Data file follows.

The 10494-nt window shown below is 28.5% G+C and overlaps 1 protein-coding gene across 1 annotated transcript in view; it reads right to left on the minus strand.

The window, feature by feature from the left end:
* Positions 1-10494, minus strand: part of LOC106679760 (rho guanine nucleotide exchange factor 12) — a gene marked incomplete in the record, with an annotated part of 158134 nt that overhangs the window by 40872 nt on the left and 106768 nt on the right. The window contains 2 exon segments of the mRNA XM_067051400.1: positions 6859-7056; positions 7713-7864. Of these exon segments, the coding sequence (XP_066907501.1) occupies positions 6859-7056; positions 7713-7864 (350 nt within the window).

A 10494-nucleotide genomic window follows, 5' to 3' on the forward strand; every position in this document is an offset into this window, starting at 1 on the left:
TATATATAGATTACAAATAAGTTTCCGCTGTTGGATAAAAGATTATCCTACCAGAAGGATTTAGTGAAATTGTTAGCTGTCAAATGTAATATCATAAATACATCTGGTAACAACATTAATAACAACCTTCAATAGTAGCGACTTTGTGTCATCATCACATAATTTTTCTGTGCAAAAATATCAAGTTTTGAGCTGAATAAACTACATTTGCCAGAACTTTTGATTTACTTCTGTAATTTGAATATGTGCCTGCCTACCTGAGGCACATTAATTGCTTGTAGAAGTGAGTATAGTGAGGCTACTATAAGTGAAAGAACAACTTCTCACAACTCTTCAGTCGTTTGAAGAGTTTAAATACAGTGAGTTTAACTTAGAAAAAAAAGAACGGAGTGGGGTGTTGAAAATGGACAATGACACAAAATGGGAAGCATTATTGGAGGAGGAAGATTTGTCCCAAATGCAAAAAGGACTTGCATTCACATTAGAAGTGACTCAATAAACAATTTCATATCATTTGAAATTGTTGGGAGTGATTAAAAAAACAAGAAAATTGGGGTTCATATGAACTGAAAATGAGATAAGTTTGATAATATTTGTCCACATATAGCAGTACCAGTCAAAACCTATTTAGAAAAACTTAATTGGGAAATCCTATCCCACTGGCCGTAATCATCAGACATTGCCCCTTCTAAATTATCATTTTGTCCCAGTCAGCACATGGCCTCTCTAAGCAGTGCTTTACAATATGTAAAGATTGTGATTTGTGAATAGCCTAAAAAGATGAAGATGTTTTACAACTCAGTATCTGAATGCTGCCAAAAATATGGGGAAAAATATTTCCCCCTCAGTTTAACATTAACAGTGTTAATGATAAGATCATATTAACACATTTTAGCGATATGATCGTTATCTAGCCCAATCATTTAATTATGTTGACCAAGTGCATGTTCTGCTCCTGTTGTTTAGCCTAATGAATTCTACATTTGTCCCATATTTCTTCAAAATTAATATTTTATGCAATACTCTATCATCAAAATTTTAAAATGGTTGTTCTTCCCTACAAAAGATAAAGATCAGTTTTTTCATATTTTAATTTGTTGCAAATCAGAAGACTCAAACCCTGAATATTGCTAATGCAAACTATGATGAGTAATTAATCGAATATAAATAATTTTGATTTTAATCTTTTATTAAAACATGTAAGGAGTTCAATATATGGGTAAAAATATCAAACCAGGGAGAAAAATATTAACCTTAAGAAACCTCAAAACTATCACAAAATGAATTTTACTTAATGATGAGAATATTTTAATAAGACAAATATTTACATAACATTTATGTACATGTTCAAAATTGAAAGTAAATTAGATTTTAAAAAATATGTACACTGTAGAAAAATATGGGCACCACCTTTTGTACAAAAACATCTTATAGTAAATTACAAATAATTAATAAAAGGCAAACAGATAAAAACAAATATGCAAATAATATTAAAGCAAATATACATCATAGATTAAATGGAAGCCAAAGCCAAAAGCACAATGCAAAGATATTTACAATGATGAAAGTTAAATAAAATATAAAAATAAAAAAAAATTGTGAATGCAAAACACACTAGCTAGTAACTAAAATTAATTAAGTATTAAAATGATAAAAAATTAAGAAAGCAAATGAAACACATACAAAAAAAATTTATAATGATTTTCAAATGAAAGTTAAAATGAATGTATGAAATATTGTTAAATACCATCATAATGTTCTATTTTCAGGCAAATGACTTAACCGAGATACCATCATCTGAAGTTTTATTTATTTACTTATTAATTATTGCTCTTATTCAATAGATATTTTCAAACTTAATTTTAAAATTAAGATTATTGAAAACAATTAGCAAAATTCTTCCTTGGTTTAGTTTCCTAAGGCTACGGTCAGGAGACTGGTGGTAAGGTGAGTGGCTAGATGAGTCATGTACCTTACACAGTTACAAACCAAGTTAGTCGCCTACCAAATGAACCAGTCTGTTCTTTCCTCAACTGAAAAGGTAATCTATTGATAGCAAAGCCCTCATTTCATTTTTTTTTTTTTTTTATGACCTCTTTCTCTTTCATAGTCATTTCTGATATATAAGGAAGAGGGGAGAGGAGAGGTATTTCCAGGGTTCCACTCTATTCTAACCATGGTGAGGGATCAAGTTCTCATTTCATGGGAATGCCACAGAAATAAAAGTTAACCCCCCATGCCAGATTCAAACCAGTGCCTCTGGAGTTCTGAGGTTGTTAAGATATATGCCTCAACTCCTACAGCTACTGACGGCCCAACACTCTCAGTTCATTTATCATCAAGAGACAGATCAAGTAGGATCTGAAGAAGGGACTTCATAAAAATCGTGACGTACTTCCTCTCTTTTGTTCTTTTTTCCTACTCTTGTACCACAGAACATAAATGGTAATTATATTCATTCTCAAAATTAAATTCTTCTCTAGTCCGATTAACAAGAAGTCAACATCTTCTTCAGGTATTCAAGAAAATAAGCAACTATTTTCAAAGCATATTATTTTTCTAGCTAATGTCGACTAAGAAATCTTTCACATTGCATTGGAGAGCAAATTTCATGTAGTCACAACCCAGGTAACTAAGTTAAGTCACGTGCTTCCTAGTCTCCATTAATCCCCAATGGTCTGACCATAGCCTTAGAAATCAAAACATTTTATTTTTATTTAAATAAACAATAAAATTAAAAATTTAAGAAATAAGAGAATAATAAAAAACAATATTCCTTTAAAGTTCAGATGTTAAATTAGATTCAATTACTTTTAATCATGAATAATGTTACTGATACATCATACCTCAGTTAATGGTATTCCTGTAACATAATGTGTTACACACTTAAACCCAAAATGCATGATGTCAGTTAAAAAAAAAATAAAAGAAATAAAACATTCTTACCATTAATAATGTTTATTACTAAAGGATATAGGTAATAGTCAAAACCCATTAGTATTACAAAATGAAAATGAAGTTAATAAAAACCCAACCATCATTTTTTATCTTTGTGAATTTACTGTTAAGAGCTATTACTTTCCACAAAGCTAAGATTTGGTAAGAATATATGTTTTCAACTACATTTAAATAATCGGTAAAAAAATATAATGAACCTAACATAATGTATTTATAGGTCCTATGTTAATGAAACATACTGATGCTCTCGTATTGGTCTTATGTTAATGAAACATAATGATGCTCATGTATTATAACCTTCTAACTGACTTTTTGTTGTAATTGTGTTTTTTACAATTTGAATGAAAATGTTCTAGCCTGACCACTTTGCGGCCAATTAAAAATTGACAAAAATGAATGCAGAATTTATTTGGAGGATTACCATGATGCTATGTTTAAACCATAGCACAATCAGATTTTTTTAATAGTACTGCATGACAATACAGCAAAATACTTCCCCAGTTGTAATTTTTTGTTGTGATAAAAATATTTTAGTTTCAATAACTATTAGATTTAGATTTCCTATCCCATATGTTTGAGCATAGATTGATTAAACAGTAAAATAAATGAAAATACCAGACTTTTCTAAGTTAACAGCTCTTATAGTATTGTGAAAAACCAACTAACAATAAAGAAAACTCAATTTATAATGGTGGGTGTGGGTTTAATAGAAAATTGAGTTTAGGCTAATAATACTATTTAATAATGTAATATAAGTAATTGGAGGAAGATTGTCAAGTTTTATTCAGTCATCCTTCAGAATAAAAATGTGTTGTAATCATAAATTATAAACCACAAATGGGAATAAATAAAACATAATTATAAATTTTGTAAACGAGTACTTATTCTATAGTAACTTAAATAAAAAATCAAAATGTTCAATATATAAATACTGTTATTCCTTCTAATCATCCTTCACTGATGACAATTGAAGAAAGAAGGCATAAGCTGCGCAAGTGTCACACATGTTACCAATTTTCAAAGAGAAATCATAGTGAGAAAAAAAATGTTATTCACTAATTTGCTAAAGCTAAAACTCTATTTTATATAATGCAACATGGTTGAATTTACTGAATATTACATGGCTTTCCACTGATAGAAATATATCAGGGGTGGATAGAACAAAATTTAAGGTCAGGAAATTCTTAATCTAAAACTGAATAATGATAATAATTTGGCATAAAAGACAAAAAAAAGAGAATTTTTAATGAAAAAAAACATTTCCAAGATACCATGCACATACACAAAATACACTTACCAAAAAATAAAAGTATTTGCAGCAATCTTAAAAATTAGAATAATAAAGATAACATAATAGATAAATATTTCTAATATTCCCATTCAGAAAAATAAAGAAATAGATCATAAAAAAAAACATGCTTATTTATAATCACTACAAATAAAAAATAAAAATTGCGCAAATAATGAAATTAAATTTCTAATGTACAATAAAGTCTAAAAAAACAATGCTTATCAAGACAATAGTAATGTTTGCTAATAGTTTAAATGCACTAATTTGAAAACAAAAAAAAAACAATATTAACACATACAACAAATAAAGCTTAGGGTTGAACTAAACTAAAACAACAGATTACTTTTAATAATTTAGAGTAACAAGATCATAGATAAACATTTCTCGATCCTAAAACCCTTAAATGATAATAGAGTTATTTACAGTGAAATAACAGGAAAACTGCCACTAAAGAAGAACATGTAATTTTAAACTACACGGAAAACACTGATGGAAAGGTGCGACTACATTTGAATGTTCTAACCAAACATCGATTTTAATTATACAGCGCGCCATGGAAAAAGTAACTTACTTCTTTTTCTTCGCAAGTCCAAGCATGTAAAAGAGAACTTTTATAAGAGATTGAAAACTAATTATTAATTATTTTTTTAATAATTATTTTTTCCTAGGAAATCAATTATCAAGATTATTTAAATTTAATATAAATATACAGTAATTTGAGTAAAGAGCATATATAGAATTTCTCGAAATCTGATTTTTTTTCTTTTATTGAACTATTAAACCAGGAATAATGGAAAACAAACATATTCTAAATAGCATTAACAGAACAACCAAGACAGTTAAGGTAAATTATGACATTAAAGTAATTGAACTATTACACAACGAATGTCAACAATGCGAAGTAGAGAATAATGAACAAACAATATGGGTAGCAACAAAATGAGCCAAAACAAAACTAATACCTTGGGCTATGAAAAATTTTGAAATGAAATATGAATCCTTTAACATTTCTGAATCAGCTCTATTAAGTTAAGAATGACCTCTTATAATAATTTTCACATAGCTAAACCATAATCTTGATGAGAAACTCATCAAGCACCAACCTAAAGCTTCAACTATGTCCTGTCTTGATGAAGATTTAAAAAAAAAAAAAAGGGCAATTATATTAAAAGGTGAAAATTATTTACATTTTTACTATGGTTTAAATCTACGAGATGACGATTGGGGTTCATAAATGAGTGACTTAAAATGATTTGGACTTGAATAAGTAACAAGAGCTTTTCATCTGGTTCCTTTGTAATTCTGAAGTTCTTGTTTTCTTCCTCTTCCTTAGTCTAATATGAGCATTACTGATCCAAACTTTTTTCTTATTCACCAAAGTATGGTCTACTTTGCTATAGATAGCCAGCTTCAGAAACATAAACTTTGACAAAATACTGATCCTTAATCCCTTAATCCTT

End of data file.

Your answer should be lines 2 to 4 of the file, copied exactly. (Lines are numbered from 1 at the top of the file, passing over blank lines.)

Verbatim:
The window, feature by feature from the left end:
* Positions 1-10494, minus strand: part of LOC106679760 (rho guanine nucleotide exchange factor 12) — a gene marked incomplete in the record, with an annotated part of 158134 nt that overhangs the window by 40872 nt on the left and 106768 nt on the right. The window contains 2 exon segments of the mRNA XM_067051400.1: positions 6859-7056; positions 7713-7864. Of these exon segments, the coding sequence (XP_066907501.1) occupies positions 6859-7056; positions 7713-7864 (350 nt within the window).

A 10494-nucleotide genomic window follows, 5' to 3' on the forward strand; every position in this document is an offset into this window, starting at 1 on the left: